Getting Fiction Published in the New Yorker

Posted on November 28, 2005

Getting a short story published in The New Yorker is the dream of many writers. You can find submission details here. The Stranger, a Seattle newspaper, has an interview with Deborah Treisman, the fiction editor at the New Yorker. In the interview Treisman provided some insight into how the New Yorker selects the fiction stories for each issue.

She says everyone writes an opinion of the story being considered. Some stories are liked by all six of the people in the fiction department. Arguments and debate arise when the opinion of the story is divided.

There are six people in the fiction department. Most of us do nonfiction as well, so we don't have as much time as it sounds. But basically stories come in, whether they come in through slush or to one of the editors or to me, and they get read and whatever we're taking seriously gets circulated to all of the editors and we have a meeting once a week where we sit around and argue. Everyone writes a short opinion of the story and those get attached to the manuscript as it makes its way around. And sometimes it happens that all six of us think a story is great-that's maybe one in 10 of the stories that get to this level. What most often happens is three people like something and three people don't, or four people versus two. It's a funny mix and there's lots of argument-you know, arguments that can be very frustrating because you're never going to convince the other person, but that is probably what the response is among the readership as well. You just hope that, in general, the majority is going to be affected by what you publish.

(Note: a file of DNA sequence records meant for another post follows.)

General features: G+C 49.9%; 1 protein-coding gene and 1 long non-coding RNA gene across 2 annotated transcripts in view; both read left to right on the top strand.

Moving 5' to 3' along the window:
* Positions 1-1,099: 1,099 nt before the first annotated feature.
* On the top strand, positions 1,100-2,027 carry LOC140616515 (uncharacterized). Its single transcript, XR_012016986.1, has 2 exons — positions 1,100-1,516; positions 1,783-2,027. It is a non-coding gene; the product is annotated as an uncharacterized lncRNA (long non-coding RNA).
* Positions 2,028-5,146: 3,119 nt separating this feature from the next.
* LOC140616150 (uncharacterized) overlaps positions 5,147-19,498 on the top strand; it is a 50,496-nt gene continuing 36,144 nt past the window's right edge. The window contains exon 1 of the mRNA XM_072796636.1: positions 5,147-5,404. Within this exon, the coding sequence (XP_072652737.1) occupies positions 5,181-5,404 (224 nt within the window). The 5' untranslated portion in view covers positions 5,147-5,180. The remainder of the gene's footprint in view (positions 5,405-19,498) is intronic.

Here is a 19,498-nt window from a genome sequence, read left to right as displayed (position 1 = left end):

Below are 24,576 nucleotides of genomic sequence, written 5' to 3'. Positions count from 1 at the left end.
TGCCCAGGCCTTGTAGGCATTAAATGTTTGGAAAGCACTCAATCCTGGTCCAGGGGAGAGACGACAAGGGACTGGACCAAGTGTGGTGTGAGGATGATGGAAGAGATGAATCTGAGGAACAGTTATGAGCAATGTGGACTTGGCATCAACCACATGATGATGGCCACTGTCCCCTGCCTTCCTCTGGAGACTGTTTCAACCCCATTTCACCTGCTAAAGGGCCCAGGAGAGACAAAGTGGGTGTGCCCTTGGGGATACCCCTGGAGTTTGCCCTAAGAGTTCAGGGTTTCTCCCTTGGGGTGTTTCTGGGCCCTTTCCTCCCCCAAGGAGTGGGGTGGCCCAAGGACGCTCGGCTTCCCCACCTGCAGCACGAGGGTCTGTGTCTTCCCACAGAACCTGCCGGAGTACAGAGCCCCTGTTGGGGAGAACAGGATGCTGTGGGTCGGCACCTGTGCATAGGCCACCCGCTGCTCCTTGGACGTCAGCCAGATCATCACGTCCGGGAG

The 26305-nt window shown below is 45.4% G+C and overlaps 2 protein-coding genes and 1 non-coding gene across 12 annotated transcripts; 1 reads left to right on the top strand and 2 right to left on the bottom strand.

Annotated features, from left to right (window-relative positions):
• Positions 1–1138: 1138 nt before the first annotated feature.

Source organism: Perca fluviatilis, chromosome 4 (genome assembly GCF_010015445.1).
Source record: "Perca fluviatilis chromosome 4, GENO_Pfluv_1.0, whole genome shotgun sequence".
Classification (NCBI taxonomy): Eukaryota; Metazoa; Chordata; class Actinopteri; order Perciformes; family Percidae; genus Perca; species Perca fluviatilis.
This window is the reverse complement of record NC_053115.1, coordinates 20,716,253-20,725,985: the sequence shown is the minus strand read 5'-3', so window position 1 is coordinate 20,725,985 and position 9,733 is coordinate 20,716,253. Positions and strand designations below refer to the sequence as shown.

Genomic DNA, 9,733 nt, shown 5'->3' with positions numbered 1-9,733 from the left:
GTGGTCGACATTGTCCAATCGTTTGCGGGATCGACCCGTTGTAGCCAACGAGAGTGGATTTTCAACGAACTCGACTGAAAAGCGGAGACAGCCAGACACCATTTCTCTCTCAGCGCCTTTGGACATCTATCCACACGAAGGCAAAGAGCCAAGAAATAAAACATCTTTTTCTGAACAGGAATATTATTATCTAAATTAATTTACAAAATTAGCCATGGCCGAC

Wow. Even if you get published it doesn't mean all the editors liked it. On the bright side you might be able to get published without pleasing all the New Yorker editors. Treisman also talked about the difficulty of writing good endings.
There's so much weighing on it. It's quite hard to pull out of a story too. That's often why people write novels, because they can't pull out. And it's very hard-there's so much pressure on the ending either to sum everything up or to culminate in some final image that's going to say it all, and sometimes you just want to come to a stop, to let something that happened earlier in the story be the central thing.
Now if you can just submit a story with a great ending maybe the New Yorker will publish it. Easier said than done, of course.

Update: For more on submitting to the New Yorker you should also read this interview with Treisman in Forward. She says she receives 200 to 300 submissions a week. She also says 20% to 25% of the 50 stories published in The New Yorker each year are by unknown authors. She also says that it used to be harder for women fiction writers to get published by the balance has shifted in the past ten years or so.



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